Developers should be able to:
- Determine runtime context using
- Invoke a getter or setter method using
Vocab Word: Definition of word
selfin Ruby is a reference to the runtime context of your program. We can use
selfinstead of referring to particular instances to get or set data on these objects. Think of
selfas a pronoun for any object in our system.
Just like pronouns,
selfchanges depending on the context in which it is used. At times
selfis going to refer to a particular object. Later,
selfcould refer to a different object. In fact, at some times in a running program
selfmay point to a class.
At every point in time when your program is running there is one and only one class or object that
selfis referencing or pointing to.
At any time during the life of your program the context may change. You may be running code inside of an instance method and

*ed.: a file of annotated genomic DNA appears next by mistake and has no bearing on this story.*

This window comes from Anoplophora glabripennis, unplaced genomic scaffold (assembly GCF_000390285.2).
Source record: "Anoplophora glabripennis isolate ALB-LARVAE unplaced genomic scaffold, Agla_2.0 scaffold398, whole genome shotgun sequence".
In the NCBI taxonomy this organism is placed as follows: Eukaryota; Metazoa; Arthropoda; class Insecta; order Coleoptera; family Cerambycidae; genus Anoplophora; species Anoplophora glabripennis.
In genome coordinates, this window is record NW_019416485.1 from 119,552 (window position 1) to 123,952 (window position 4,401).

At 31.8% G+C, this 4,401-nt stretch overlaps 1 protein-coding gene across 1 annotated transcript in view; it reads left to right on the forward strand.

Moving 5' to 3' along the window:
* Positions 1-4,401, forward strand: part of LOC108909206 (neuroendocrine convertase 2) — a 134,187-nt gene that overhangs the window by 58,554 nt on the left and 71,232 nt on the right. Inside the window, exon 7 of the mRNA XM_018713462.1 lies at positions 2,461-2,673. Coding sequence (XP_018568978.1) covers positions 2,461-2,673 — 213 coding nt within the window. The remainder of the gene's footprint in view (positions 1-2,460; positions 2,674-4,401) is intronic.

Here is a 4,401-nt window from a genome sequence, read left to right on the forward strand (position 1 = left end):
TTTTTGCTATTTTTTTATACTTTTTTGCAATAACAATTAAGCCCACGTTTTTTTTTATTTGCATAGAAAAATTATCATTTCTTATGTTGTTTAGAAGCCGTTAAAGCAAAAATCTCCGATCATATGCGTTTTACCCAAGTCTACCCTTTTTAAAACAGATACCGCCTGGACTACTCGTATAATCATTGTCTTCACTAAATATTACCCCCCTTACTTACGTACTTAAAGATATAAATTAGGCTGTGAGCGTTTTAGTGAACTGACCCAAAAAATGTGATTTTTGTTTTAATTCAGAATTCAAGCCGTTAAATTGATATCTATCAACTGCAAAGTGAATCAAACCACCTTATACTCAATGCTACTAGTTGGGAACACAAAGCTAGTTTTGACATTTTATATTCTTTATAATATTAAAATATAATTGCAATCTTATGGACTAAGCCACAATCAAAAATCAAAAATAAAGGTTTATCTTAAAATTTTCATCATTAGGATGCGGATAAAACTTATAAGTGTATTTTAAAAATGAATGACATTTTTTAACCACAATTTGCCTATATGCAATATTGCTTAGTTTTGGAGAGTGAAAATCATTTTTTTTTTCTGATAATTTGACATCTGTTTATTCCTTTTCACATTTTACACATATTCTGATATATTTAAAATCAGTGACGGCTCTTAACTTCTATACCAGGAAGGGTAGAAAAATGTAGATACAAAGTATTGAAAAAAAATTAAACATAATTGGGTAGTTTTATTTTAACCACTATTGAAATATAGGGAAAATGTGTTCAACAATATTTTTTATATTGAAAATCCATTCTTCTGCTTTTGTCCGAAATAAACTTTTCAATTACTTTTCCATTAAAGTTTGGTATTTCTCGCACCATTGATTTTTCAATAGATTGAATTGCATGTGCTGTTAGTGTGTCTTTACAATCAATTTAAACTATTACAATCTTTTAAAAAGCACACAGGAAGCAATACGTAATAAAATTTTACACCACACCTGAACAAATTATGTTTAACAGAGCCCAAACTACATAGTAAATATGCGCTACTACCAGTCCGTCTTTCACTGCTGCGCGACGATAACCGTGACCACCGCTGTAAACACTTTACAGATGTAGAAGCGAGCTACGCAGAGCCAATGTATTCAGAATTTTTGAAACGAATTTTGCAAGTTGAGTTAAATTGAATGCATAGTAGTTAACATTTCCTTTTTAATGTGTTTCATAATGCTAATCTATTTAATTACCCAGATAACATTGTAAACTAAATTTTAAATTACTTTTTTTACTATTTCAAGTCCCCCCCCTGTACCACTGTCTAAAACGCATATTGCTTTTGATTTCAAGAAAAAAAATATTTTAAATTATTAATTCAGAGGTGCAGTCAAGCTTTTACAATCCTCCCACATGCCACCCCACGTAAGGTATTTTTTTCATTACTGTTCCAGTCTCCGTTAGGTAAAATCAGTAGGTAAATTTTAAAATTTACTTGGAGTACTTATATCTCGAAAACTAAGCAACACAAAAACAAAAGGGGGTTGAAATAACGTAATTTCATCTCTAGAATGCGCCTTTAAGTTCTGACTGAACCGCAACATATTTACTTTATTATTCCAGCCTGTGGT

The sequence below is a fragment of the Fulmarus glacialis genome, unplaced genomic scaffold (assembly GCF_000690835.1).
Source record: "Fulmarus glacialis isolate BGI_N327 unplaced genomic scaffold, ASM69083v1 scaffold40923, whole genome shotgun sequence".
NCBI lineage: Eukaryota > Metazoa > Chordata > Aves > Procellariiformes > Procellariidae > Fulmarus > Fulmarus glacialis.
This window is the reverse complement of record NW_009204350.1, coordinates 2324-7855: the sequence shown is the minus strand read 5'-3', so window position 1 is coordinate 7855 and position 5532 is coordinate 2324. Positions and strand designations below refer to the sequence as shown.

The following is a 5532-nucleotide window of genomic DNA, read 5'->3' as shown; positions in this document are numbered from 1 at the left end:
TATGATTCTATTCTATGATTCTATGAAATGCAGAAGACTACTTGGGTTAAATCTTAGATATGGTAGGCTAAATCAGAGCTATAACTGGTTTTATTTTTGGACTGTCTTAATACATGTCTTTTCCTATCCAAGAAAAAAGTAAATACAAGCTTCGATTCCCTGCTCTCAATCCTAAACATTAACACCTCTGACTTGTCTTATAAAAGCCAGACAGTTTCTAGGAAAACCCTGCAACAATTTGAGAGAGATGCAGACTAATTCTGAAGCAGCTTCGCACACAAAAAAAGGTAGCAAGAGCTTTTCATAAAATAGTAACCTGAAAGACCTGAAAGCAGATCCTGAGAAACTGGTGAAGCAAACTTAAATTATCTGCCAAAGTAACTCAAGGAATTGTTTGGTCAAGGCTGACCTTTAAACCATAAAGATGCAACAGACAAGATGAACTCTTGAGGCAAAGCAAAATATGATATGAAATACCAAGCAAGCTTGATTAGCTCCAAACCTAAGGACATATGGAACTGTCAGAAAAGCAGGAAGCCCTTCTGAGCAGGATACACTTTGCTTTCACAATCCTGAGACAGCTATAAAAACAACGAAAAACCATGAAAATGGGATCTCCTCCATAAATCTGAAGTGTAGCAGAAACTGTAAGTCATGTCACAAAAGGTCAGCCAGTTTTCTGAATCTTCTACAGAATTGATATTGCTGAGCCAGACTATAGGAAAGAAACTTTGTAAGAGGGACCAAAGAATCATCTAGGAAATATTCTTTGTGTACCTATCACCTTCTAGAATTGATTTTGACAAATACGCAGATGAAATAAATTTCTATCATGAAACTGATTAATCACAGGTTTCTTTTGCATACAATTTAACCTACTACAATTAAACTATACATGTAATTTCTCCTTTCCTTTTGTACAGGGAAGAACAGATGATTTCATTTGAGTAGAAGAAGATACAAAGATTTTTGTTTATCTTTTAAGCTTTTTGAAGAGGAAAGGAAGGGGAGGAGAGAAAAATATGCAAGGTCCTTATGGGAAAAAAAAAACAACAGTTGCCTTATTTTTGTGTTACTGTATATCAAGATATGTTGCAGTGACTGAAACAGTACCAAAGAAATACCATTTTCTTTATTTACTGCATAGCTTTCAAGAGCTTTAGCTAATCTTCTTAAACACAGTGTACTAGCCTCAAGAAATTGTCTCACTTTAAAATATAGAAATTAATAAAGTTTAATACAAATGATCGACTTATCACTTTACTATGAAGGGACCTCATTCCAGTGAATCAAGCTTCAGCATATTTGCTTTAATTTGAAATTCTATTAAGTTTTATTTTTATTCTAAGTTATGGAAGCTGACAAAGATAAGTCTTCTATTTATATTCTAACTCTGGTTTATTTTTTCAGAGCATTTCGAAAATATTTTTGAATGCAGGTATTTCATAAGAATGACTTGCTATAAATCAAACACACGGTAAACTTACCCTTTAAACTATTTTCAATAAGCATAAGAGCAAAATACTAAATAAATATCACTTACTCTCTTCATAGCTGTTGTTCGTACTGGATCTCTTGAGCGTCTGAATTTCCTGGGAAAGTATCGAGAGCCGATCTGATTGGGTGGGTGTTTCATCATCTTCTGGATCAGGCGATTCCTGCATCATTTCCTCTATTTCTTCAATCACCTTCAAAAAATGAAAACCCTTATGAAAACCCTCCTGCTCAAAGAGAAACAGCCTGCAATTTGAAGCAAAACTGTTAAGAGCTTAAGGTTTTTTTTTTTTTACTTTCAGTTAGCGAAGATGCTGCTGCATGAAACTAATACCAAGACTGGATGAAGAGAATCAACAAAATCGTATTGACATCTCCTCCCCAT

selfwould point to the instance that invoked the method, or you could be inside a class definition and
selfwould point to the class itself.
selfwill point to one of three runtime contexts: global context, object context, or class context.
- For all methods invoked without a class or object
selfwill be an instance of the
- For all methods invoked on an object
selfwill point to that object.
Getters and Setters
- implied self if used in getters (you don't need to write it, ruby looks up the chain of available variables, and
self.property_namewill be there
- you must use self inside setters. This is because, without
self.property_name, ruby would interpret it as assigning a value to a variable: `property_name = new value